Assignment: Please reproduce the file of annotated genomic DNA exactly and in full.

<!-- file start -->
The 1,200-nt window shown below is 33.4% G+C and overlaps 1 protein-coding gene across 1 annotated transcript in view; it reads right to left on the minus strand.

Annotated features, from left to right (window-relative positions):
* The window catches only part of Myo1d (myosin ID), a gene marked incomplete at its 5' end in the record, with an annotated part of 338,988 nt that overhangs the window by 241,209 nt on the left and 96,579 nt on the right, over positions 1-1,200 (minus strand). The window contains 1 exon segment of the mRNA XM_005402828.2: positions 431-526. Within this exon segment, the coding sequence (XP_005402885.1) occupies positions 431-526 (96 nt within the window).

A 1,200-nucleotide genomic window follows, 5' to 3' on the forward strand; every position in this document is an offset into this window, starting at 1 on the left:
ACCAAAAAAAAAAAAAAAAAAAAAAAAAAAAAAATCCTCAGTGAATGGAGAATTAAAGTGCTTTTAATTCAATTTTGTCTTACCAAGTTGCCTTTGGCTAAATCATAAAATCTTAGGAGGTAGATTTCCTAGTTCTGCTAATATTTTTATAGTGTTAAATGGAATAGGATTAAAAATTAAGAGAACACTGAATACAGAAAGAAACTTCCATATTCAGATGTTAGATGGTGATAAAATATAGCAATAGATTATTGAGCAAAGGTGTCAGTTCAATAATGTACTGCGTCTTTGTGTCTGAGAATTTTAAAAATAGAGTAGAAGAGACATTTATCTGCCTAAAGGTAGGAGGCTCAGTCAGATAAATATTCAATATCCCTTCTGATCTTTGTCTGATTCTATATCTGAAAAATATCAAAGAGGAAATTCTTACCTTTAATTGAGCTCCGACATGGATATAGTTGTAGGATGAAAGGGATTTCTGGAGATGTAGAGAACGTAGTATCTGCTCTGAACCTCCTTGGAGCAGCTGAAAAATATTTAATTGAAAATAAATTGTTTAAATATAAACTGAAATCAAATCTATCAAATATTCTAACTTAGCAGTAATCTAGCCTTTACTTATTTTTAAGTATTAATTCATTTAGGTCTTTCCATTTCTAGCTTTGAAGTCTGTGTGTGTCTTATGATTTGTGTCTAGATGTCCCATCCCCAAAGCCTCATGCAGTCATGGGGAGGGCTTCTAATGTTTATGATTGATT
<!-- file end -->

The 1,200-nt window shown below is 33.4% G+C and overlaps 1 protein-coding gene across 1 annotated transcript in view; it reads right to left on the minus strand.

Annotated features, from left to right (window-relative positions):
* The window catches only part of Myo1d (myosin ID), a gene marked incomplete at its 5' end in the record, with an annotated part of 338,988 nt that overhangs the window by 241,209 nt on the left and 96,579 nt on the right, over positions 1-1,200 (minus strand). The window contains 1 exon segment of the mRNA XM_005402828.2: positions 431-526. Within this exon segment, the coding sequence (XP_005402885.1) occupies positions 431-526 (96 nt within the window).

A 1,200-nucleotide genomic window follows, 5' to 3' on the forward strand; every position in this document is an offset into this window, starting at 1 on the left:
ACCAAAAAAAAAAAAAAAAAAAAAAAAAAAAAAATCCTCAGTGAATGGAGAATTAAAGTGCTTTTAATTCAATTTTGTCTTACCAAGTTGCCTTTGGCTAAATCATAAAATCTTAGGAGGTAGATTTCCTAGTTCTGCTAATATTTTTATAGTGTTAAATGGAATAGGATTAAAAATTAAGAGAACACTGAATACAGAAAGAAACTTCCATATTCAGATGTTAGATGGTGATAAAATATAGCAATAGATTATTGAGCAAAGGTGTCAGTTCAATAATGTACTGCGTCTTTGTGTCTGAGAATTTTAAAAATAGAGTAGAAGAGACATTTATCTGCCTAAAGGTAGGAGGCTCAGTCAGATAAATATTCAATATCCCTTCTGATCTTTGTCTGATTCTATATCTGAAAAATATCAAAGAGGAAATTCTTACCTTTAATTGAGCTCCGACATGGATATAGTTGTAGGATGAAAGGGATTTCTGGAGATGTAGAGAACGTAGTATCTGCTCTGAACCTCCTTGGAGCAGCTGAAAAATATTTAATTGAAAATAAATTGTTTAAATATAAACTGAAATCAAATCTATCAAATATTCTAACTTAGCAGTAATCTAGCCTTTACTTATTTTTAAGTATTAATTCATTTAGGTCTTTCCATTTCTAGCTTTGAAGTCTGTGTGTGTCTTATGATTTGTGTCTAGATGTCCCATCCCCAAAGCCTCATGCAGTCATGGGGAGGGCTTCTAATGTTTATGATTGATT